Saturday, February 13, 2010

286 WASP Survive, of 1100 Who Served

According to Women in Military Service for America (WIMSA) there are 286 surviving WASP. (1100 served, 36 were killed in the line of duty, one committed suicide on the one year anniversary of the WASP being disbanded.)

An informal survey showed about 100 (each in their 80s or 90s) are planning on making the trip to Washington DC to attend the ceremony on March 10, where:

The group will be belatedly honored in the Rotunda in the U.S. Capitol on March 10. President Obama signed a bill last July that collectively awarded all 1,100 WASP, alive and deceased, the Congressional Gold Medal.

It's the highest civilian honor that the government can bestow on an individual or group. George Washington was the first recipient and only 146 more have been given since then. The diverse list includes Mother Teresa and Walt Disney, Arnold Palmer and Dr. Louis Salk, Nelson Mandela and Harry Chapin.

The U.S. Mint is making one Gold Medal that will be revealed at the March ceremony and then donated to the Smithsonian Institution for permanent display. Bronze medal replicas will be given to each WASP survivor, all of them in their 80s and 90s, or to a designated relative.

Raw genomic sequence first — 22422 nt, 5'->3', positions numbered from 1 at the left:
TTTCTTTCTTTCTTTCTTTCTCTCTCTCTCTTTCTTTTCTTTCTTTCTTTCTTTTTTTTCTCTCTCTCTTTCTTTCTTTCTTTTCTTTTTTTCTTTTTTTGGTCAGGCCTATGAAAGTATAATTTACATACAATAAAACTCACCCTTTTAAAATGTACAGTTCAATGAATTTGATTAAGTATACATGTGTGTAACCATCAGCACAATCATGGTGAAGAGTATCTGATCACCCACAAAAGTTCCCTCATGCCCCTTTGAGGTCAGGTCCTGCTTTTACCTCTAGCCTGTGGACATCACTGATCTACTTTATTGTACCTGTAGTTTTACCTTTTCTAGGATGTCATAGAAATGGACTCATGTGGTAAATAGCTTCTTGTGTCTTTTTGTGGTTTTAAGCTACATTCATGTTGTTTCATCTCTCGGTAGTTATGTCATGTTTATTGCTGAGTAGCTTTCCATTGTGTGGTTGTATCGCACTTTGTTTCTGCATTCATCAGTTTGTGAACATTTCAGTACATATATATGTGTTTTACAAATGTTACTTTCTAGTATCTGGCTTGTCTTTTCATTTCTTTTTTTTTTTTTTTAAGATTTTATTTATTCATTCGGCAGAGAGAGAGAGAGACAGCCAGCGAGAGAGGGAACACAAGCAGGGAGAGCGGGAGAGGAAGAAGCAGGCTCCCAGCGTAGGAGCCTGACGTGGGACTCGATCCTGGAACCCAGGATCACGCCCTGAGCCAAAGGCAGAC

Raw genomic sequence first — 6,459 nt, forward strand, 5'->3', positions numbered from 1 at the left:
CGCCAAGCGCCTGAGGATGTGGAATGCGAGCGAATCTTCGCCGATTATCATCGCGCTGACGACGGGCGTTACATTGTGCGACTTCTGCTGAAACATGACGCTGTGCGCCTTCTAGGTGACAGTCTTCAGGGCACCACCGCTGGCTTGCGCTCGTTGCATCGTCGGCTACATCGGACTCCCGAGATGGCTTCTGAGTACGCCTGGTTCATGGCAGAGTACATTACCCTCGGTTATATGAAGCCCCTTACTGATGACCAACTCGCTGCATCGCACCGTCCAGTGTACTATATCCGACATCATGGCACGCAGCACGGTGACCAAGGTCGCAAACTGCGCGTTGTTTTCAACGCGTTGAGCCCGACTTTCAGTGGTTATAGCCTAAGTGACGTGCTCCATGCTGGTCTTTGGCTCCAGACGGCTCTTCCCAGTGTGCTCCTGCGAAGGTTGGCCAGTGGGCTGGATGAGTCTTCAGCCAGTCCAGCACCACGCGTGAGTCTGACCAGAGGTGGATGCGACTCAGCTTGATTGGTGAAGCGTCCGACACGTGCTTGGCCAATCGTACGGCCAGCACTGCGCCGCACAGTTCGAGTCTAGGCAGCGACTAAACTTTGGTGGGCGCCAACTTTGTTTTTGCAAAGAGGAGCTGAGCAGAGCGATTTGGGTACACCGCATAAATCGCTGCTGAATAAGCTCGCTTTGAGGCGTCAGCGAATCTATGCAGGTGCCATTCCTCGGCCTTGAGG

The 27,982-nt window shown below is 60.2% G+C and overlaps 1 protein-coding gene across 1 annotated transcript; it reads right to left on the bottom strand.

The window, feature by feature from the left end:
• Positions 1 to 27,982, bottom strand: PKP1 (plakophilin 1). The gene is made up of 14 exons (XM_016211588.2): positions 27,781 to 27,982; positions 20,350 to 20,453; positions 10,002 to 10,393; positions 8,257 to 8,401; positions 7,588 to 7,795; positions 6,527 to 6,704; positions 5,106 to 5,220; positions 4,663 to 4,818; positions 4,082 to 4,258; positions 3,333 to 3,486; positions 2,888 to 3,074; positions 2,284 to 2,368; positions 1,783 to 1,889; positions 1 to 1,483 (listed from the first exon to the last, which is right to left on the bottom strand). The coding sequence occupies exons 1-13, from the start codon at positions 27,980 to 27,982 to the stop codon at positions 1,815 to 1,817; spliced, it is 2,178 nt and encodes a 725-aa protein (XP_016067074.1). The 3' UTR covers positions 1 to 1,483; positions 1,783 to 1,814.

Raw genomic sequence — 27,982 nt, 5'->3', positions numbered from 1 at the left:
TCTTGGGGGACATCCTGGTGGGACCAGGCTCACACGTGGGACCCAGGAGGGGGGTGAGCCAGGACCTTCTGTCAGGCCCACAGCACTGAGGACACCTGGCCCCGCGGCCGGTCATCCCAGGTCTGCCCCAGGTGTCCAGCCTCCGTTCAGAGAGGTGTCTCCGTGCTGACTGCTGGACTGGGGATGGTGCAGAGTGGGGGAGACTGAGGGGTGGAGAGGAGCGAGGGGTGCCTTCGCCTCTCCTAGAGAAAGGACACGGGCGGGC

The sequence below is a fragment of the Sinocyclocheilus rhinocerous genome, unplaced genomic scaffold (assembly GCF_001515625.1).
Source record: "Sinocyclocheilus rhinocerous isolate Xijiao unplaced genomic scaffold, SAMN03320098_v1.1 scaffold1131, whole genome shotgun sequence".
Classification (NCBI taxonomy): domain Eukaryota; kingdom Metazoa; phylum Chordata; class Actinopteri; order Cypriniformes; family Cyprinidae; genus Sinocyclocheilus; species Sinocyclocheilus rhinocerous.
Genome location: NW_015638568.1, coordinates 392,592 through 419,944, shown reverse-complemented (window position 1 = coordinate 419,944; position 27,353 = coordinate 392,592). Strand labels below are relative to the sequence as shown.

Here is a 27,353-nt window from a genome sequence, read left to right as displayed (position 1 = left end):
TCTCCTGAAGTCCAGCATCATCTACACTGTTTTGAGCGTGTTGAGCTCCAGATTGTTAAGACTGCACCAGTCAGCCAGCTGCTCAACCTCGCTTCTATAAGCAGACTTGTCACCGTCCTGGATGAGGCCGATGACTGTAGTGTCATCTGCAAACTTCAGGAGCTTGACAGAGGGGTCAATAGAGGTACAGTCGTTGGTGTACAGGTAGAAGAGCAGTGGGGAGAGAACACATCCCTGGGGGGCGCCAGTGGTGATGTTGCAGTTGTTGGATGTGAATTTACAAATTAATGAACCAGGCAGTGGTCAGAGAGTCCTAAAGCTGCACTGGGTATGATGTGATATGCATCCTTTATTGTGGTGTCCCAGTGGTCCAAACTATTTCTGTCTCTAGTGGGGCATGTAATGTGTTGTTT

Yesterday I shared the link where people can donate, if they choose, to help defray the expenses of these women and/or a family member to go to Washington DC to accept this long-overdue medal.

It's a tough time out there - with people losing their jobs, or afraid of losing their jobs, and worry about what the goverment is going to do to us next...but it's a worthy cause...so if you've got any discretionary funds, consider donating. I gave $25 (which is the minimum increment they ask for.)

Indeed, there are a lot of aviation-themed projects that need our help, from the WASP to the Tuskegee Airmen. Let's get together as an aviation community and keep their memories alive!

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